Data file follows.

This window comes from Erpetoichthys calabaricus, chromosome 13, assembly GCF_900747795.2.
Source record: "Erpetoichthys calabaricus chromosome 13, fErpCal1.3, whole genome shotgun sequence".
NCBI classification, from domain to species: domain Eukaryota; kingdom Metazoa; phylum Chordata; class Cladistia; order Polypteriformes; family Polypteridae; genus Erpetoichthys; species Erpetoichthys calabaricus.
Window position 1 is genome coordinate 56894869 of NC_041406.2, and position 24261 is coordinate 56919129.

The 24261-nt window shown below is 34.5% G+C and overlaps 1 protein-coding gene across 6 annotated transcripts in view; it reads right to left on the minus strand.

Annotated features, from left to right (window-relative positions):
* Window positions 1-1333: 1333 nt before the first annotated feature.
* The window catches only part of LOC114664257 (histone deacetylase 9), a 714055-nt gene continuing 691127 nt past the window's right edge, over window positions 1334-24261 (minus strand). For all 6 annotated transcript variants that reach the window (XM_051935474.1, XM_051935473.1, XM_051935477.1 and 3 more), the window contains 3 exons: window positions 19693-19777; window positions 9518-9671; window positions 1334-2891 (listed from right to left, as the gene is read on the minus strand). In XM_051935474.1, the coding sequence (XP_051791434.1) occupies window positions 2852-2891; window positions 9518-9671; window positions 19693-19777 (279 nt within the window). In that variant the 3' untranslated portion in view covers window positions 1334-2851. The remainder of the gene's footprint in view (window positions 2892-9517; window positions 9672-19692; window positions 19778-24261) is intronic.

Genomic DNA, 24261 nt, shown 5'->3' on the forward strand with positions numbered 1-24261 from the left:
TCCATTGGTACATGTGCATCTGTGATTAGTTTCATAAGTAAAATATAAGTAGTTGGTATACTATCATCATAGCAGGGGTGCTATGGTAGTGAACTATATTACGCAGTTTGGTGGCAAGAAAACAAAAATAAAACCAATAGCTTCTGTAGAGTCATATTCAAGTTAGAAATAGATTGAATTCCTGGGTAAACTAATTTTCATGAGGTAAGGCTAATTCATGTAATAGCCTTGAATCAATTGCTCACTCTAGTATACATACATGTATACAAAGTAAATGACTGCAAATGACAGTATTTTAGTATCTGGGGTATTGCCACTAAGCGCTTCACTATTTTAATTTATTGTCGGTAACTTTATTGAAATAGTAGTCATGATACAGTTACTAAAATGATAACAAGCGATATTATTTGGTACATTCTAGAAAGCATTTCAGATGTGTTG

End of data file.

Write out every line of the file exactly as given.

This window comes from Erpetoichthys calabaricus, chromosome 13, assembly GCF_900747795.2.
Source record: "Erpetoichthys calabaricus chromosome 13, fErpCal1.3, whole genome shotgun sequence".
NCBI classification, from domain to species: domain Eukaryota; kingdom Metazoa; phylum Chordata; class Cladistia; order Polypteriformes; family Polypteridae; genus Erpetoichthys; species Erpetoichthys calabaricus.
Window position 1 is genome coordinate 56894869 of NC_041406.2, and position 24261 is coordinate 56919129.

The 24261-nt window shown below is 34.5% G+C and overlaps 1 protein-coding gene across 6 annotated transcripts in view; it reads right to left on the minus strand.

Annotated features, from left to right (window-relative positions):
* Window positions 1-1333: 1333 nt before the first annotated feature.
* The window catches only part of LOC114664257 (histone deacetylase 9), a 714055-nt gene continuing 691127 nt past the window's right edge, over window positions 1334-24261 (minus strand). For all 6 annotated transcript variants that reach the window (XM_051935474.1, XM_051935473.1, XM_051935477.1 and 3 more), the window contains 3 exons: window positions 19693-19777; window positions 9518-9671; window positions 1334-2891 (listed from right to left, as the gene is read on the minus strand). In XM_051935474.1, the coding sequence (XP_051791434.1) occupies window positions 2852-2891; window positions 9518-9671; window positions 19693-19777 (279 nt within the window). In that variant the 3' untranslated portion in view covers window positions 1334-2851. The remainder of the gene's footprint in view (window positions 2892-9517; window positions 9672-19692; window positions 19778-24261) is intronic.

Genomic DNA, 24261 nt, shown 5'->3' on the forward strand with positions numbered 1-24261 from the left:
TCCATTGGTACATGTGCATCTGTGATTAGTTTCATAAGTAAAATATAAGTAGTTGGTATACTATCATCATAGCAGGGGTGCTATGGTAGTGAACTATATTACGCAGTTTGGTGGCAAGAAAACAAAAATAAAACCAATAGCTTCTGTAGAGTCATATTCAAGTTAGAAATAGATTGAATTCCTGGGTAAACTAATTTTCATGAGGTAAGGCTAATTCATGTAATAGCCTTGAATCAATTGCTCACTCTAGTATACATACATGTATACAAAGTAAATGACTGCAAATGACAGTATTTTAGTATCTGGGGTATTGCCACTAAGCGCTTCACTATTTTAATTTATTGTCGGTAACTTTATTGAAATAGTAGTCATGATACAGTTACTAAAATGATAACAAGCGATATTATTTGGTACATTCTAGAAAGCATTTCAGATGTGTTG